Australians, like New Zealanders, have been asked to think about changing the way they vote their federal Government into power.

But unlike New Zealand, the debate has barely pushed itself above the horizon of a green paper on electoral reform released last November, and about 100 submissions that show no inclination to move away from the systems laid down in the Constitution.

Instead, most argue for or against the present requirement of compulsory voting and other refinements within the existing systems: preferential voting for the House of Representatives, proportional voting for the Senate.

Any major overhaul would not be easy in any case: under the Constitution this would involve a referendum requiring a double victory - an overall national majority of voters, and a majority of voters in a majority of states.

Apart from the issue of compulsory voting, there has been no public passion for change.

In 1983 a joint parliamentary select committee considered changing to proportional representation in the House, but concluded that the balance between responsible government and democratic representation was best served by the existing system.

And after each federal election the joint standing committee on electoral matters conducts an inquiry to receive public submissions and recommend any improvements. None has proposed radical change.

Australians feel comfortable with a voting system that continues to be supported by most politicians, academics, analysts and public advocates.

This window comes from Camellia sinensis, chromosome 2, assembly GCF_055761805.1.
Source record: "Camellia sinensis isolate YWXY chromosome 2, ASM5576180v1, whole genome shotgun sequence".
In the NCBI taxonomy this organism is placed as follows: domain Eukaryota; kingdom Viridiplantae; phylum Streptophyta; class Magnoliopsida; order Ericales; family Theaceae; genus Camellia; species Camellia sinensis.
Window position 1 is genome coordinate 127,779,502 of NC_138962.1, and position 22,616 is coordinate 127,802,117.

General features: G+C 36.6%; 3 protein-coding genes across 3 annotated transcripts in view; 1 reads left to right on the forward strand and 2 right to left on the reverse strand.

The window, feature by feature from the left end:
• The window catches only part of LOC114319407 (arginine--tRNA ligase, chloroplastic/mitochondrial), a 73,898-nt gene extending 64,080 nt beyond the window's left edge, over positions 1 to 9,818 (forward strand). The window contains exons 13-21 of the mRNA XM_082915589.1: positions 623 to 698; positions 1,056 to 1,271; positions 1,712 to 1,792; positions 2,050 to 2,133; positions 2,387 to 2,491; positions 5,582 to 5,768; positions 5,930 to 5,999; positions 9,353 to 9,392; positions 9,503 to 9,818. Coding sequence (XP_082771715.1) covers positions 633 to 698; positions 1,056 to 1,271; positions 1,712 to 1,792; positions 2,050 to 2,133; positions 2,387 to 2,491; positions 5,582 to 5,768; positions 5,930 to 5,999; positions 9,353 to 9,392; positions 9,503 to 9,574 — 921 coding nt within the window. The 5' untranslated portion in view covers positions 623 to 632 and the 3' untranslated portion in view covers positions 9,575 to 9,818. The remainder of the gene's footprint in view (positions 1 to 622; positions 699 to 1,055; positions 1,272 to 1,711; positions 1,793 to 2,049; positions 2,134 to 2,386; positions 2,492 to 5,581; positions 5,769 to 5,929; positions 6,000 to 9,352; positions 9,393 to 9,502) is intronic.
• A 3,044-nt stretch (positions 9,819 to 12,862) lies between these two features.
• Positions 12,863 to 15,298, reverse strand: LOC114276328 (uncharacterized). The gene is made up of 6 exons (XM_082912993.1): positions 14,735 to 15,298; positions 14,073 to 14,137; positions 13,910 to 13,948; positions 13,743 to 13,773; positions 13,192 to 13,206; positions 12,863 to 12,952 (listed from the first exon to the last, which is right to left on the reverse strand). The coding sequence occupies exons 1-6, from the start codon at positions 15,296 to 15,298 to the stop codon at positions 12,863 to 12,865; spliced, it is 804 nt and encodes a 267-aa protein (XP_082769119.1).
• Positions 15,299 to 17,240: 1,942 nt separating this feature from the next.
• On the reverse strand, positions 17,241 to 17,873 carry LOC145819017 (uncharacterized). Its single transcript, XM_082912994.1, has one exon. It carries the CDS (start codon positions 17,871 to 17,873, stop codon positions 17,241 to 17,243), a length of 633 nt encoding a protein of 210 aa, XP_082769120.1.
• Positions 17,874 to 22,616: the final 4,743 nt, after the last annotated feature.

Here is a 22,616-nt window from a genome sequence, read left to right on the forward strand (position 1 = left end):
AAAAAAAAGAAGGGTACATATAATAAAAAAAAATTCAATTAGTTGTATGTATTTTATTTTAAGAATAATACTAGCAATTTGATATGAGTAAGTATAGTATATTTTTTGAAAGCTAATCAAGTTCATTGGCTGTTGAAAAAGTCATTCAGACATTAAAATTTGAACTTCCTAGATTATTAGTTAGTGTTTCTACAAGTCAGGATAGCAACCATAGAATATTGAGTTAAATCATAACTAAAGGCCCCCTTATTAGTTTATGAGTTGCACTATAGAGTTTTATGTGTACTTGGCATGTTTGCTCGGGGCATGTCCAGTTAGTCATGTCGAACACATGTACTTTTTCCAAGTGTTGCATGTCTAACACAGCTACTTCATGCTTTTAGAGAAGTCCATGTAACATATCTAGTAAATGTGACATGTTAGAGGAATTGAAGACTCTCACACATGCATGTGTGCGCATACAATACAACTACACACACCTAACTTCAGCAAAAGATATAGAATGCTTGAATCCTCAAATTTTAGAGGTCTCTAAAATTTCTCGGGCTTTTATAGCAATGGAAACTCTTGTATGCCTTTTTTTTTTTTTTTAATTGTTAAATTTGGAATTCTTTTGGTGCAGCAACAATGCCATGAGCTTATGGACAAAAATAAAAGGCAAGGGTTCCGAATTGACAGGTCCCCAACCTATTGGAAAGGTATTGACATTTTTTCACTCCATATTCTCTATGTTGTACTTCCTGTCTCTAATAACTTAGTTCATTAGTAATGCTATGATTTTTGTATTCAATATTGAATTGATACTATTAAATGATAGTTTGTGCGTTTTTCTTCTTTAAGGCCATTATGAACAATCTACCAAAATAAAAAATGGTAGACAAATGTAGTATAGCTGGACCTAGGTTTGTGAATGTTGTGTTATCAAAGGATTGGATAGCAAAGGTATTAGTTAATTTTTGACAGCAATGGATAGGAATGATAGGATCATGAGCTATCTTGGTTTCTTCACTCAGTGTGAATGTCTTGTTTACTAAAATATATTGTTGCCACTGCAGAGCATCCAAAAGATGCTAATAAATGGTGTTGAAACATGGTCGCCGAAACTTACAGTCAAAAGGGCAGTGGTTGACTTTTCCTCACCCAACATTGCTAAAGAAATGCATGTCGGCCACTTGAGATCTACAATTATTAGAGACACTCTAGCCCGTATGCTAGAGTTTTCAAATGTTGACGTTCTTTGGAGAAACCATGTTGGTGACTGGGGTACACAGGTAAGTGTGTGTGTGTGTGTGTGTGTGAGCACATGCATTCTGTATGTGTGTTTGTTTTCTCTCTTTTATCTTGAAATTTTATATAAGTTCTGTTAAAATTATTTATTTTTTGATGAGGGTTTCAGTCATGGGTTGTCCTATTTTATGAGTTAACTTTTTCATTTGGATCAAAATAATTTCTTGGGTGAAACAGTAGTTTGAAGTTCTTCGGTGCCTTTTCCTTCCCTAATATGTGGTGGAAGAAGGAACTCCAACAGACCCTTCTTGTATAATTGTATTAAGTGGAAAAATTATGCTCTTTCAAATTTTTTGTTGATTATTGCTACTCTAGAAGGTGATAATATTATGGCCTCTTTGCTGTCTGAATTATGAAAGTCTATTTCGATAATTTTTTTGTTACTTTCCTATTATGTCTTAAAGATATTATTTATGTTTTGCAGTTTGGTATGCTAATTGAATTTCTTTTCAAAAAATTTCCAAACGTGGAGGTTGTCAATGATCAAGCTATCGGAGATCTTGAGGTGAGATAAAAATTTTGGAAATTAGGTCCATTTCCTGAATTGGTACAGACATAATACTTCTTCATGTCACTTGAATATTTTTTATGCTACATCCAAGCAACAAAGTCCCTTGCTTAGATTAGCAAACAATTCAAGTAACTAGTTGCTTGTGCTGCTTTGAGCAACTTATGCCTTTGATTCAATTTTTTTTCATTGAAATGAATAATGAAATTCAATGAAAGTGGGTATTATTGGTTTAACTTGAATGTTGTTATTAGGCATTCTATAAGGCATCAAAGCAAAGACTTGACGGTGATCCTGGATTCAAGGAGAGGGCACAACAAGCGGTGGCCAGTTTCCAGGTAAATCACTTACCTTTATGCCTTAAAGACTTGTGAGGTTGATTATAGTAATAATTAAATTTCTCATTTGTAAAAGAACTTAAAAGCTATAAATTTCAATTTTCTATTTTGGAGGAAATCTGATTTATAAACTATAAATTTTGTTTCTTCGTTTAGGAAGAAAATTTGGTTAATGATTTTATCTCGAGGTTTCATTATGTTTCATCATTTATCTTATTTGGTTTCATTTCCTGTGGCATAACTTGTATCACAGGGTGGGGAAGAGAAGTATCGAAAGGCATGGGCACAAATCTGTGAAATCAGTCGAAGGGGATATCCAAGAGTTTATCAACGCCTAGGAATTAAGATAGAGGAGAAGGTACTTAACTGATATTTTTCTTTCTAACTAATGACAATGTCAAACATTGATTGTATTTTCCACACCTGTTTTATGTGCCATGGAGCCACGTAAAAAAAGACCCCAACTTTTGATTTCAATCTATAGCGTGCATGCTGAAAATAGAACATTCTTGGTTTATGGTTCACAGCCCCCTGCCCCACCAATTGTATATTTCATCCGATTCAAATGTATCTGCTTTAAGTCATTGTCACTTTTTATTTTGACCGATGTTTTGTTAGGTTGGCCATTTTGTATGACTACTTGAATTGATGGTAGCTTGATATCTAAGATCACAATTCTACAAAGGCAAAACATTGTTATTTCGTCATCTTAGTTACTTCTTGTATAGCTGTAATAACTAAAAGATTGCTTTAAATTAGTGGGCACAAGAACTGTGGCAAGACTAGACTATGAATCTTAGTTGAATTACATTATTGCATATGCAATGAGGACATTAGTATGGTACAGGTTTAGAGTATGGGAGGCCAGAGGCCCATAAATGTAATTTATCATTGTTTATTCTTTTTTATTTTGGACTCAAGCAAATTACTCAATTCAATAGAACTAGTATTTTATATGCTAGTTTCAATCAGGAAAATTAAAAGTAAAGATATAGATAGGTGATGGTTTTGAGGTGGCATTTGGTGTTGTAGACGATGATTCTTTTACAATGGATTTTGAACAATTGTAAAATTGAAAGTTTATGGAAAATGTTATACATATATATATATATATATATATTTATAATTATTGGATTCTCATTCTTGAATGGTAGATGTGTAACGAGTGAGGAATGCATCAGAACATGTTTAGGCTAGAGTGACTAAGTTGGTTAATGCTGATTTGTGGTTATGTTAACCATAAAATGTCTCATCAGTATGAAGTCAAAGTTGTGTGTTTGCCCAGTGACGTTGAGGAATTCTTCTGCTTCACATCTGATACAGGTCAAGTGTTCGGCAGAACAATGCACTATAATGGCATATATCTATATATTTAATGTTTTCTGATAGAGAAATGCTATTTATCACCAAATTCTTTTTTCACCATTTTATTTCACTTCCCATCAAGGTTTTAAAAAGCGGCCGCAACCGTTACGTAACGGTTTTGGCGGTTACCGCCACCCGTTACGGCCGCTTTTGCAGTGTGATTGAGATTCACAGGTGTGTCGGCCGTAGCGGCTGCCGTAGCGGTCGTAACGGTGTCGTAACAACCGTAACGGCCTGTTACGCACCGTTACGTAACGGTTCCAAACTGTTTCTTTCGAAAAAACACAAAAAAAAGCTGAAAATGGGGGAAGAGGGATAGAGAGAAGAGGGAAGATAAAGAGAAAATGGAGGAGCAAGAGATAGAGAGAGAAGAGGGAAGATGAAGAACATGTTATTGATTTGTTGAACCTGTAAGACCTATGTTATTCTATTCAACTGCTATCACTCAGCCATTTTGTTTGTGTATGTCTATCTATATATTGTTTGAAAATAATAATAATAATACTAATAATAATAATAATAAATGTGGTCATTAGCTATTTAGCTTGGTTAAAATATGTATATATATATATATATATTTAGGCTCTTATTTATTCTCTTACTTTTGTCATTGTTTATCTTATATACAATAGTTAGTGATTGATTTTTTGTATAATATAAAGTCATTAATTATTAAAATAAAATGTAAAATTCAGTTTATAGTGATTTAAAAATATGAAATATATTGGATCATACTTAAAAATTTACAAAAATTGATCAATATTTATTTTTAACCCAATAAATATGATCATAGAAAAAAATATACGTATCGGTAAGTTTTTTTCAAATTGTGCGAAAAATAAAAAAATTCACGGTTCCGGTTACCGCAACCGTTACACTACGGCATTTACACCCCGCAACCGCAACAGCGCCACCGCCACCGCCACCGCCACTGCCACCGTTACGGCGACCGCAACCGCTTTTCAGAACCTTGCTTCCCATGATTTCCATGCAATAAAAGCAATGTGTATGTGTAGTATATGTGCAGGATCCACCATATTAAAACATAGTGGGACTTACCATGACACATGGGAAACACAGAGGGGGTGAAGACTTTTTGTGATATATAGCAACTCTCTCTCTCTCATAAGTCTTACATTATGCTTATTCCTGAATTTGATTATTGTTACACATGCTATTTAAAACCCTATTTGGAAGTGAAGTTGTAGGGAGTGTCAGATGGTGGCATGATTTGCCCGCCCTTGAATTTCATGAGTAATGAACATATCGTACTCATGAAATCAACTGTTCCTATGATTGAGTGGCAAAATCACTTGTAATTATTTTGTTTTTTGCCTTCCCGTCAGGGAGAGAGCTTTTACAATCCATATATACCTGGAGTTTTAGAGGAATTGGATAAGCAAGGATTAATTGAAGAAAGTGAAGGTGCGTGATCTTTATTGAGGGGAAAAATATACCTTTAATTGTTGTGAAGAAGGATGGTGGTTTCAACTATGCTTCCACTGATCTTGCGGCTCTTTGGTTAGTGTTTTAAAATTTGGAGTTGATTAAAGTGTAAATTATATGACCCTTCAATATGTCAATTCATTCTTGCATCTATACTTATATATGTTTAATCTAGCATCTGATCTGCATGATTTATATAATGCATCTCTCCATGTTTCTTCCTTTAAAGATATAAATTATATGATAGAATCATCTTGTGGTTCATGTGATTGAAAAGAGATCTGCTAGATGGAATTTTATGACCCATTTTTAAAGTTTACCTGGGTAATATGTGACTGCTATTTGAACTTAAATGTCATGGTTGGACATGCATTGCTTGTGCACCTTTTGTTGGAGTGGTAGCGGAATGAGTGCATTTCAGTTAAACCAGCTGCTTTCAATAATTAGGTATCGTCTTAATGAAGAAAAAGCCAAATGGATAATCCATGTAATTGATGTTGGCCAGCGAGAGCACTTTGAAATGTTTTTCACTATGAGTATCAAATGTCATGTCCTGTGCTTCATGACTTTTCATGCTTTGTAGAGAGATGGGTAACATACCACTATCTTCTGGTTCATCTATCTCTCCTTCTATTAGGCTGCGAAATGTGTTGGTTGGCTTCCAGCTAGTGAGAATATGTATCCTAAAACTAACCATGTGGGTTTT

Their parliament consists of two chambers: the House of Representatives, which comprises MPs from each of the states in proportion to their numbers of voters; and the Senate, the house of review whose Senators are divided among the states in equal numbers. The Australian Capital Territory and the Northern Territory each have two Senators.

Under the Constitution, the number of MPs in the House must number, as closely as possible, twice the number of Senators.

The present House has 150 members elected from single-member constituencies.

At an election voters are required to list their preferred candidates in order of preference.

If one candidate does not receive more than 50 per cent in the first count, the candidate with the lowest number of votes is excluded and the votes distributed among the remaining contenders according to the preferences listed on ballot papers.

The process continues until one finally prevails.

Senators are elected to represent states rather than single electorates, using proportional voting intended to ensure that the number of seats each party wins closely matches the number of votes it has received.

* The MMP referendum is to be held at the 2011 General Election.
* If the majority reject the referendum, a second binding referendum will be held with the 2014 General Election.
* This will ask voters to choose between MMP and the option chosen in the first referendum.
* Australians have also been asked to think about changing the way they vote.